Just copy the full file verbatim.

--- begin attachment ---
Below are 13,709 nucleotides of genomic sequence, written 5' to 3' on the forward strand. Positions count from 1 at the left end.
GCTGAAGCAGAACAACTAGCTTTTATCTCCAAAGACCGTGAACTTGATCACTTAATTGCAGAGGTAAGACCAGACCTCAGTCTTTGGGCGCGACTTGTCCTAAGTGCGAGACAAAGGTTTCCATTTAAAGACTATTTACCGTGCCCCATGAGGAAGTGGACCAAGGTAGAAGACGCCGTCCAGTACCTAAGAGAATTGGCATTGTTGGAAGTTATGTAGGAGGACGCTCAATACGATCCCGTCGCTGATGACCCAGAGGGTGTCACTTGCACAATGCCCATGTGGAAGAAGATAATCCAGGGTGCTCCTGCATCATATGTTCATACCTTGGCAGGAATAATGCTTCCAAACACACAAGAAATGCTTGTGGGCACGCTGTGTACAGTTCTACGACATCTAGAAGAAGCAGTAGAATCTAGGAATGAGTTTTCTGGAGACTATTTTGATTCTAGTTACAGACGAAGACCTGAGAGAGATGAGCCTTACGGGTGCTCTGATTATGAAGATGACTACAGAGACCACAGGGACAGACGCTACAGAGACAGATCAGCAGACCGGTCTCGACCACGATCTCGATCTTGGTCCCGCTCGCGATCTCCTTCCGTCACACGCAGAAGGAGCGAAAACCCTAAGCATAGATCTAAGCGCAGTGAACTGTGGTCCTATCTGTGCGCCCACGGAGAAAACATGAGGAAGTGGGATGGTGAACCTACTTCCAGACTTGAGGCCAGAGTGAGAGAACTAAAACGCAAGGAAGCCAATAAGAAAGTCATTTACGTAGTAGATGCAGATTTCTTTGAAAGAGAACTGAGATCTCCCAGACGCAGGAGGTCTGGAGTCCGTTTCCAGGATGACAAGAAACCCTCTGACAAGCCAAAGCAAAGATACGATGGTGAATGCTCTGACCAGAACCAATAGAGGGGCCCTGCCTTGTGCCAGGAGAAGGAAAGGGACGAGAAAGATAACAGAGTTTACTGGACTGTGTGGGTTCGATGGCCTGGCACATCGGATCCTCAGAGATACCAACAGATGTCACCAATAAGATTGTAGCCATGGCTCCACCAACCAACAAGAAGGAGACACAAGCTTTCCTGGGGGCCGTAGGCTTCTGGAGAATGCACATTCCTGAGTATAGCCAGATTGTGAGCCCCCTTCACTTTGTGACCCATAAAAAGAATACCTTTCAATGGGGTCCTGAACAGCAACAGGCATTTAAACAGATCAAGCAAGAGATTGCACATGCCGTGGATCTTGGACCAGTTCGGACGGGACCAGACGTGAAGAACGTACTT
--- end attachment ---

Below are 13,709 nucleotides of genomic sequence, written 5' to 3' on the forward strand. Positions count from 1 at the left end.
GCTGAAGCAGAACAACTAGCTTTTATCTCCAAAGACCGTGAACTTGATCACTTAATTGCAGAGGTAAGACCAGACCTCAGTCTTTGGGCGCGACTTGTCCTAAGTGCGAGACAAAGGTTTCCATTTAAAGACTATTTACCGTGCCCCATGAGGAAGTGGACCAAGGTAGAAGACGCCGTCCAGTACCTAAGAGAATTGGCATTGTTGGAAGTTATGTAGGAGGACGCTCAATACGATCCCGTCGCTGATGACCCAGAGGGTGTCACTTGCACAATGCCCATGTGGAAGAAGATAATCCAGGGTGCTCCTGCATCATATGTTCATACCTTGGCAGGAATAATGCTTCCAAACACACAAGAAATGCTTGTGGGCACGCTGTGTACAGTTCTACGACATCTAGAAGAAGCAGTAGAATCTAGGAATGAGTTTTCTGGAGACTATTTTGATTCTAGTTACAGACGAAGACCTGAGAGAGATGAGCCTTACGGGTGCTCTGATTATGAAGATGACTACAGAGACCACAGGGACAGACGCTACAGAGACAGATCAGCAGACCGGTCTCGACCACGATCTCGATCTTGGTCCCGCTCGCGATCTCCTTCCGTCACACGCAGAAGGAGCGAAAACCCTAAGCATAGATCTAAGCGCAGTGAACTGTGGTCCTATCTGTGCGCCCACGGAGAAAACATGAGGAAGTGGGATGGTGAACCTACTTCCAGACTTGAGGCCAGAGTGAGAGAACTAAAACGCAAGGAAGCCAATAAGAAAGTCATTTACGTAGTAGATGCAGATTTCTTTGAAAGAGAACTGAGATCTCCCAGACGCAGGAGGTCTGGAGTCCGTTTCCAGGATGACAAGAAACCCTCTGACAAGCCAAAGCAAAGATACGATGGTGAATGCTCTGACCAGAACCAATAGAGGGGCCCTGCCTTGTGCCAGGAGAAGGAAAGGGACGAGAAAGATAACAGAGTTTACTGGACTGTGTGGGTTCGATGGCCTGGCACATCGGATCCTCAGAGATACCAACAGATGTCACCAATAAGATTGTAGCCATGGCTCCACCAACCAACAAGAAGGAGACACAAGCTTTCCTGGGGGCCGTAGGCTTCTGGAGAATGCACATTCCTGAGTATAGCCAGATTGTGAGCCCCCTTCACTTTGTGACCCATAAAAAGAATACCTTTCAATGGGGTCCTGAACAGCAACAGGCATTTAAACAGATCAAGCAAGAGATTGCACATGCCGTGGATCTTGGACCAGTTCGGACGGGACCAGACGTGAAGAACGTACTT